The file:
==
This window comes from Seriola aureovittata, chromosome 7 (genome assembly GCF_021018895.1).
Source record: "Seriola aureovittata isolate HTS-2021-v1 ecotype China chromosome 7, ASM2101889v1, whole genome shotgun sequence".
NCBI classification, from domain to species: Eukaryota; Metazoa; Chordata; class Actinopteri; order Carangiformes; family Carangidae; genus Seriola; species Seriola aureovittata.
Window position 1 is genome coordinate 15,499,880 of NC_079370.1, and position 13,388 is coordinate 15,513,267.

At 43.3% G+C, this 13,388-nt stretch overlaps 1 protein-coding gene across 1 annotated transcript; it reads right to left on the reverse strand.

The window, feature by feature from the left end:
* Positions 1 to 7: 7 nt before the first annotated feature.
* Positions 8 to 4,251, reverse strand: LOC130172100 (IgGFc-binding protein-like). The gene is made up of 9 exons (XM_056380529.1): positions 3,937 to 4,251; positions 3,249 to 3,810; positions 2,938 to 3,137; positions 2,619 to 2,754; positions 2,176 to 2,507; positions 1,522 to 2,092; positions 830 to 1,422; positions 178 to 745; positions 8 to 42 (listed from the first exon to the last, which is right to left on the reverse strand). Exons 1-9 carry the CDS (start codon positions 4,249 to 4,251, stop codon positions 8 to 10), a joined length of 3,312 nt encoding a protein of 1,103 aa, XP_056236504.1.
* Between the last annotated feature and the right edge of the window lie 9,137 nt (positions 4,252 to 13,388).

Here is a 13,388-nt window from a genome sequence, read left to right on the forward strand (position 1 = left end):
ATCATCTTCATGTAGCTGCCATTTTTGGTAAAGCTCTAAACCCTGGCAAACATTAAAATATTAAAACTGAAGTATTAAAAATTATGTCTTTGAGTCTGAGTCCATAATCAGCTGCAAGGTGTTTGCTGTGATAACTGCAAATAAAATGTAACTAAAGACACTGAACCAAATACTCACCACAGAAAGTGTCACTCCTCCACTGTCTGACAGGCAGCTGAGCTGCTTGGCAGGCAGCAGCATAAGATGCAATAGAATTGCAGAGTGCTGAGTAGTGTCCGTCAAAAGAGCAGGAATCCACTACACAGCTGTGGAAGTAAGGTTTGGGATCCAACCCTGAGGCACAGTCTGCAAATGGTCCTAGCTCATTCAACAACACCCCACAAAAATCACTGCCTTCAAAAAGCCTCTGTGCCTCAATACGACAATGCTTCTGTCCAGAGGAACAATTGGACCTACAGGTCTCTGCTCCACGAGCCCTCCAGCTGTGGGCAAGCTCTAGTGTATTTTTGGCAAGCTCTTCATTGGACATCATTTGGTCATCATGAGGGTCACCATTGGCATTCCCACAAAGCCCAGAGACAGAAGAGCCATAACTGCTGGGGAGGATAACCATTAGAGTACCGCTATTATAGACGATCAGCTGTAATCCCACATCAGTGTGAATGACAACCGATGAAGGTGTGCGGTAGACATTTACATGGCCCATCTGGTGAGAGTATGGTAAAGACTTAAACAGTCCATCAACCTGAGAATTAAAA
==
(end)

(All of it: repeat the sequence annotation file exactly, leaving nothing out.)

This window comes from Seriola aureovittata, chromosome 7 (genome assembly GCF_021018895.1).
Source record: "Seriola aureovittata isolate HTS-2021-v1 ecotype China chromosome 7, ASM2101889v1, whole genome shotgun sequence".
NCBI classification, from domain to species: Eukaryota; Metazoa; Chordata; class Actinopteri; order Carangiformes; family Carangidae; genus Seriola; species Seriola aureovittata.
Window position 1 is genome coordinate 15,499,880 of NC_079370.1, and position 13,388 is coordinate 15,513,267.

At 43.3% G+C, this 13,388-nt stretch overlaps 1 protein-coding gene across 1 annotated transcript; it reads right to left on the reverse strand.

The window, feature by feature from the left end:
* Positions 1 to 7: 7 nt before the first annotated feature.
* Positions 8 to 4,251, reverse strand: LOC130172100 (IgGFc-binding protein-like). The gene is made up of 9 exons (XM_056380529.1): positions 3,937 to 4,251; positions 3,249 to 3,810; positions 2,938 to 3,137; positions 2,619 to 2,754; positions 2,176 to 2,507; positions 1,522 to 2,092; positions 830 to 1,422; positions 178 to 745; positions 8 to 42 (listed from the first exon to the last, which is right to left on the reverse strand). Exons 1-9 carry the CDS (start codon positions 4,249 to 4,251, stop codon positions 8 to 10), a joined length of 3,312 nt encoding a protein of 1,103 aa, XP_056236504.1.
* Between the last annotated feature and the right edge of the window lie 9,137 nt (positions 4,252 to 13,388).

Here is a 13,388-nt window from a genome sequence, read left to right on the forward strand (position 1 = left end):
ATCATCTTCATGTAGCTGCCATTTTTGGTAAAGCTCTAAACCCTGGCAAACATTAAAATATTAAAACTGAAGTATTAAAAATTATGTCTTTGAGTCTGAGTCCATAATCAGCTGCAAGGTGTTTGCTGTGATAACTGCAAATAAAATGTAACTAAAGACACTGAACCAAATACTCACCACAGAAAGTGTCACTCCTCCACTGTCTGACAGGCAGCTGAGCTGCTTGGCAGGCAGCAGCATAAGATGCAATAGAATTGCAGAGTGCTGAGTAGTGTCCGTCAAAAGAGCAGGAATCCACTACACAGCTGTGGAAGTAAGGTTTGGGATCCAACCCTGAGGCACAGTCTGCAAATGGTCCTAGCTCATTCAACAACACCCCACAAAAATCACTGCCTTCAAAAAGCCTCTGTGCCTCAATACGACAATGCTTCTGTCCAGAGGAACAATTGGACCTACAGGTCTCTGCTCCACGAGCCCTCCAGCTGTGGGCAAGCTCTAGTGTATTTTTGGCAAGCTCTTCATTGGACATCATTTGGTCATCATGAGGGTCACCATTGGCATTCCCACAAAGCCCAGAGACAGAAGAGCCATAACTGCTGGGGAGGATAACCATTAGAGTACCGCTATTATAGACGATCAGCTGTAATCCCACATCAGTGTGAATGACAACCGATGAAGGTGTGCGGTAGACATTTACATGGCCCATCTGGTGAGAGTATGGTAAAGACTTAAACAGTCCATCAACCTGAGAATTAAAA